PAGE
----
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Another secrecy provision has been slipped into the state budget with virtually no discussion or public input.

Take it out.

The University of Wisconsin System doesn’t need or deserve an exemption from the state’s open government laws when hiring a chancellor, football coach or other top people on campuses across the state.

The public has a right to see a list of finalists for key public positions before an applicant is hired. In the past, that has meant at least five names, or every name if fewer than five people apply.

Public scrutiny of final candidates helps universities avoid bad hires and build support for the best person.

The Legislature’s budget committee just added the policy change to the state’s two-year spending plan, where it doesn’t belong. If it’s such a good idea to hide major hiring decisions from the public, then the proposal should stand on its own merits as a separate bill, with public hearings and specific votes by lawmakers.

Lumping this change into the state budget is clearly an attempt to sneak it past the public without accountability for the results.

That didn’t work before. Earlier this spring, the Joint Finance Committee wisely removed a provision from Gov. Scott Walker’s budget proposal that would have shielded university research from the public. It was one of 14 policy items the committee removed from the governor’s spending plan.

Now it’s the committee that’s slipping policy into the budget. If the committee doesn’t reverse course and strike this provision from the budget, then the full Assembly or Senate should.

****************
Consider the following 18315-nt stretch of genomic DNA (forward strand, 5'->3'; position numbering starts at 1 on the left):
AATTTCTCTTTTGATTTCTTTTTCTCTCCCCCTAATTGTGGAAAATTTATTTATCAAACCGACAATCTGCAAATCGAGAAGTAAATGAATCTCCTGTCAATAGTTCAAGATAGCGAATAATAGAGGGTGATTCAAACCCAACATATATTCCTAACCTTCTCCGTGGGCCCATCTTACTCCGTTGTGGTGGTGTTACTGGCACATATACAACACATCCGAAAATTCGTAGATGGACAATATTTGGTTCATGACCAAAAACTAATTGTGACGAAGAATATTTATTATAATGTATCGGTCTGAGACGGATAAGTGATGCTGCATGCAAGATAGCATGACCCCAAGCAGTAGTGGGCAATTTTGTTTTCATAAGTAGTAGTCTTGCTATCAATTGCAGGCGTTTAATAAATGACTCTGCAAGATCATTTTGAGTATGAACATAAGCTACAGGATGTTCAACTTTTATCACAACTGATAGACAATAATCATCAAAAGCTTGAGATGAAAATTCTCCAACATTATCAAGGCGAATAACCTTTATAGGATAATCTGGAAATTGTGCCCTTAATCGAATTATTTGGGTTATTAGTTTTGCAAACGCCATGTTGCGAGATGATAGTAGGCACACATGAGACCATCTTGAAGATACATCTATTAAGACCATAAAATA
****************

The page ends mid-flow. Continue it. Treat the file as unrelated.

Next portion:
Decades ago, when UW-Madison was in the process of hiring Donna Shalala to be its chancellor, the State Journal and other newspapers went to court to get the names of applicants for the job. Eventually, the media and university agreed that at least five names of the most qualified applicants would become public information.

Now state lawmakers want to backtrack on that sensible compromise. UW System would still release the names of candidates for campus chancellors and vice chancellors, as well as UW System president and vice presidents. But instead of five names, only an applicant “seriously considered” for a job and whose “name is submitted for final consideration to an authority for appointment” would have to be released.

How many is that? It’s vague and, in practice, would likely result in campus officials releasing fewer names — maybe only one.

The budget motion also would allow public universities to avoid releasing any names of finalists for a slew of other university leadership positions, including top administrators and coaches.

This change shouldn’t be rushed and definitely needs more explanation and analysis. It was included in the budget as part of a larger package of changes Republican lawmakers are seeking for UW System. The goal, lawmakers say, is to provide universities more freedom from state bureaucracy to help them absorb a $250 million cut in state aid.

But streamlining university functions shouldn’t require more secrecy. Our universities are public institutions, so the public gets to know what they’re doing — including which finalists they’re considering for major jobs.


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